TCP Ports which CloudShark uses
CloudShark’s listening ports are TCP 80 and 443. If you wish to lock down access to CloudShark for only certain IP address ranges, the system is a standard Linux kernel with iptables filtering.
CloudShark provides HTTP and HTTPS access by default. The HTTPS certificate is self-signed since there is no way to provide a signed certificate in the default distribution. This will allow users to connect over an encrypted channel, but without the benefits of identity verification. You can replace the self-signed certificates with your own on the HTTPS page.
During the installation of CloudShark, a firewall entry is added dynamically to allow access to the CloudShark IP address for HTTP/HTTPS, and also a specific entry to allow access to the special localhost interface to ensure a service called memcached is available for use.
Memcached can be configured to accept connections on only the loopback
interface. If your firewall already has a default policy of deny, this setting
should not have any additional effect. Security conscious administrators may wish to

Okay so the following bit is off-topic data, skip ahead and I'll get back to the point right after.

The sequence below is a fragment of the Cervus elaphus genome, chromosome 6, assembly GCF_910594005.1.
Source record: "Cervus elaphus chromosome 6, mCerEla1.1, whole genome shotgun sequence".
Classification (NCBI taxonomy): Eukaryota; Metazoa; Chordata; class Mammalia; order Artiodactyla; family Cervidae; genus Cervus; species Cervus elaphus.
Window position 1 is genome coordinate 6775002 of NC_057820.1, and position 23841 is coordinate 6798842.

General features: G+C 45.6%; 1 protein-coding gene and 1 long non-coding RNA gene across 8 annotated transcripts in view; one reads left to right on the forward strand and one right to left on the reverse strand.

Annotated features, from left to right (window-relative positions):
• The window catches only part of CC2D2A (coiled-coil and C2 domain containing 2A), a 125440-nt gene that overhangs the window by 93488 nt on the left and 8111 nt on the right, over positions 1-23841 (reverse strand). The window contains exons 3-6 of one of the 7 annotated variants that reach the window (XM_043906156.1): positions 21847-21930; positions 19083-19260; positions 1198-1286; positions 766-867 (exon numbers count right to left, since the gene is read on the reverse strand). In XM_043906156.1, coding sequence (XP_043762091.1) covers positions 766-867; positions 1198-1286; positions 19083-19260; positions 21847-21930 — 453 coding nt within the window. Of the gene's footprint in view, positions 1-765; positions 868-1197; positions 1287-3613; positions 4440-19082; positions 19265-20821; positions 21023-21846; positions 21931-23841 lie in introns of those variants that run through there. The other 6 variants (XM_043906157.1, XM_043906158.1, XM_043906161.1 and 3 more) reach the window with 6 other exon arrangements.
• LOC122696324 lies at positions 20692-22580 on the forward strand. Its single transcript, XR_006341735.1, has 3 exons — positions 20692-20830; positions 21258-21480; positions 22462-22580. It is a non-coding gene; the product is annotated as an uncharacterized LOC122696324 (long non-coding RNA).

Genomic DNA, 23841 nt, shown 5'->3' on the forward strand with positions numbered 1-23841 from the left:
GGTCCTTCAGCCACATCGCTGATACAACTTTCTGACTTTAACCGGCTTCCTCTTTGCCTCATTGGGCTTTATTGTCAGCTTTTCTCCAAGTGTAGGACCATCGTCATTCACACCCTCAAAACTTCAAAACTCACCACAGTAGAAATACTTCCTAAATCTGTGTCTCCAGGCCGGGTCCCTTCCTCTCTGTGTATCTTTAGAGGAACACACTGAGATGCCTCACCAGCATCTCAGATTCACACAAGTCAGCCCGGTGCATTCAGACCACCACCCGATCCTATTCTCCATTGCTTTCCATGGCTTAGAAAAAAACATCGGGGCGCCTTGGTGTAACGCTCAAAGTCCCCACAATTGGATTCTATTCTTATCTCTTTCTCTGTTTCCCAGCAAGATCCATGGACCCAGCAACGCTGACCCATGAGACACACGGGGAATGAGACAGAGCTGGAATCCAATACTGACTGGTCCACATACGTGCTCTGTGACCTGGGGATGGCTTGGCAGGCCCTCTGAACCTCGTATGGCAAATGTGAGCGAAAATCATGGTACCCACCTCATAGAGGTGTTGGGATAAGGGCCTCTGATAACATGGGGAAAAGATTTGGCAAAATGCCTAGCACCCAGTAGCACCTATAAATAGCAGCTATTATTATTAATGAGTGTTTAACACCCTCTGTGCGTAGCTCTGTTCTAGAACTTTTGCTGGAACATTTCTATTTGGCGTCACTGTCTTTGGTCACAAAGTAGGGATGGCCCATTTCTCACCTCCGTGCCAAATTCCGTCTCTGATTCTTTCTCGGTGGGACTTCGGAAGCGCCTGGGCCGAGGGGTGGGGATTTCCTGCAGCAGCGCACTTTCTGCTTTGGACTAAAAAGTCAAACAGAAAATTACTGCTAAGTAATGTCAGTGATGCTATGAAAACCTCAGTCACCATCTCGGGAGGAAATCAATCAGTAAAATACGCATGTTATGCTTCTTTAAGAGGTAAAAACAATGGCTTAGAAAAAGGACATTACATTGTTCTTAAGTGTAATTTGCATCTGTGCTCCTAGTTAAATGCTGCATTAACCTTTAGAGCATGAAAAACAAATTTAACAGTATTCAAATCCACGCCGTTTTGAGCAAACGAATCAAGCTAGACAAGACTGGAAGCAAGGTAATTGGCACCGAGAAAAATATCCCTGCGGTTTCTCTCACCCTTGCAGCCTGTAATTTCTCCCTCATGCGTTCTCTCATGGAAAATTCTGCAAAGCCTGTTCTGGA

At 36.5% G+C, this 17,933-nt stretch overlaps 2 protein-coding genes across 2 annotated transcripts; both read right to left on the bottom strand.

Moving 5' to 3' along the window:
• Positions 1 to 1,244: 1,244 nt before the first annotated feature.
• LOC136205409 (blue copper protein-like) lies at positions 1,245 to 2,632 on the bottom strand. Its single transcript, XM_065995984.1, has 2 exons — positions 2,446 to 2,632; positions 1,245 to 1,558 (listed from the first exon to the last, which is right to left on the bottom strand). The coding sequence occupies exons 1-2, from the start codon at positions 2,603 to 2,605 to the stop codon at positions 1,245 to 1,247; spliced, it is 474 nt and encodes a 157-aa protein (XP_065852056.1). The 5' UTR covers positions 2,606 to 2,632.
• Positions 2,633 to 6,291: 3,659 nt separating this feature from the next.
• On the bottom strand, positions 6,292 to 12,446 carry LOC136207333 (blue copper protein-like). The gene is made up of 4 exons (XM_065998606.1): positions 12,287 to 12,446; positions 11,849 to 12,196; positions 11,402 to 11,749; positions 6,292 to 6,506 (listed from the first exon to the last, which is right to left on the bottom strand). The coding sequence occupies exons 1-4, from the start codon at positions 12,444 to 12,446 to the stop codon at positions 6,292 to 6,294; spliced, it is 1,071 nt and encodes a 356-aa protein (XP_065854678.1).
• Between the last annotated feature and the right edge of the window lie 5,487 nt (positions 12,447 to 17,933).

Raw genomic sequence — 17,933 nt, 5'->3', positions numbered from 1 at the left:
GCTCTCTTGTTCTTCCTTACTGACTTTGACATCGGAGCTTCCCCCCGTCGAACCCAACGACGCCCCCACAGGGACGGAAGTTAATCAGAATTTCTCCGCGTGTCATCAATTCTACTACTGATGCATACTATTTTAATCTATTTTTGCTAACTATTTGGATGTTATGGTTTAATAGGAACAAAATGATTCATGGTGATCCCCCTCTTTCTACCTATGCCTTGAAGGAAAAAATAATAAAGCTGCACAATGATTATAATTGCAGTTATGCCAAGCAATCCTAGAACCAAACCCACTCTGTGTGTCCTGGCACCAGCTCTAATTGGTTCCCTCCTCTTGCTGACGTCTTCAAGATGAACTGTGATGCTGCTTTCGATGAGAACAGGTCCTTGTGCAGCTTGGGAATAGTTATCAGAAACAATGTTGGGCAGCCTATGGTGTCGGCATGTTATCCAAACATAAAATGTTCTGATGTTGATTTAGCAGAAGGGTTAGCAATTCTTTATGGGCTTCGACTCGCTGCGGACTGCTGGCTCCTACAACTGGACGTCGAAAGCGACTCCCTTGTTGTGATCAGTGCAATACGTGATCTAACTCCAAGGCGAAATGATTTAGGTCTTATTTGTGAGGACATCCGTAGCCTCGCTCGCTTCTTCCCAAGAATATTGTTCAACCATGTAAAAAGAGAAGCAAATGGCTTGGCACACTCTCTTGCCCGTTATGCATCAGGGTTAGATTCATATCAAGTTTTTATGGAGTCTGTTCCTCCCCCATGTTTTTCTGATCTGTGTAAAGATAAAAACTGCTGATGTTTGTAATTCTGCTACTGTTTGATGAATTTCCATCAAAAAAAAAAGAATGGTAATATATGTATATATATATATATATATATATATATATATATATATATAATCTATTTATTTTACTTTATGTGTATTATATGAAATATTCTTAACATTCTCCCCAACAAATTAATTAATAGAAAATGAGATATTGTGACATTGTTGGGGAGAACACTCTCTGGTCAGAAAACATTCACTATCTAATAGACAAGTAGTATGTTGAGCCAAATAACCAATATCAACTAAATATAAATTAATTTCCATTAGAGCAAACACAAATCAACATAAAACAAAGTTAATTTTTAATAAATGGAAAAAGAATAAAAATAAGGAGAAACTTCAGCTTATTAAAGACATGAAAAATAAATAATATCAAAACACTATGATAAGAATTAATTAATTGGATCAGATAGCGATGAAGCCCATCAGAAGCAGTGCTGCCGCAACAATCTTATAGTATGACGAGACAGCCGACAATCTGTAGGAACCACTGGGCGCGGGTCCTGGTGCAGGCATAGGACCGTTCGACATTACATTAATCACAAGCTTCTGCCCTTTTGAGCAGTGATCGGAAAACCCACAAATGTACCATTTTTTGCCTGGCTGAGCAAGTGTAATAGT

lock this service down at the program level, as well. After installing CloudShark edit the memcached
/etc/sysconfig/memcached and change the
to only listen on the loopback interface. CloudShark also does not use
memcached over UDP so this can be disabled as well:
PORT="11211" USER="memcached" MAXCONN="1024" CACHESIZE="64" OPTIONS="-l localhost -U 0"
After editing this file run this command to restart memcached for this change to take effect:
service memcached restart
Updated March 3rd, 2018
This memcached configuration was updated to disable memcached over UDP. Allowing this could lead to memcached being used in a DDoS attack as described in this post.
The SQL server that is installed with CloudShark by default listens for
connections on all interface. Administrators may wish to lock this down to only
allow connections over a local socket by adding the line
[mysqld] section of the
/etc/my.cnf configuration file:
[mysqld] datadir=/var/lib/mysql skip-networking socket=/var/lib/mysql/mysql.sock
After making changes to this file restart the SQL server by running
mysqld restart on CentOS 6 or
systemctl restart mariadb on CentOS 7 as root
to make the changes take effect.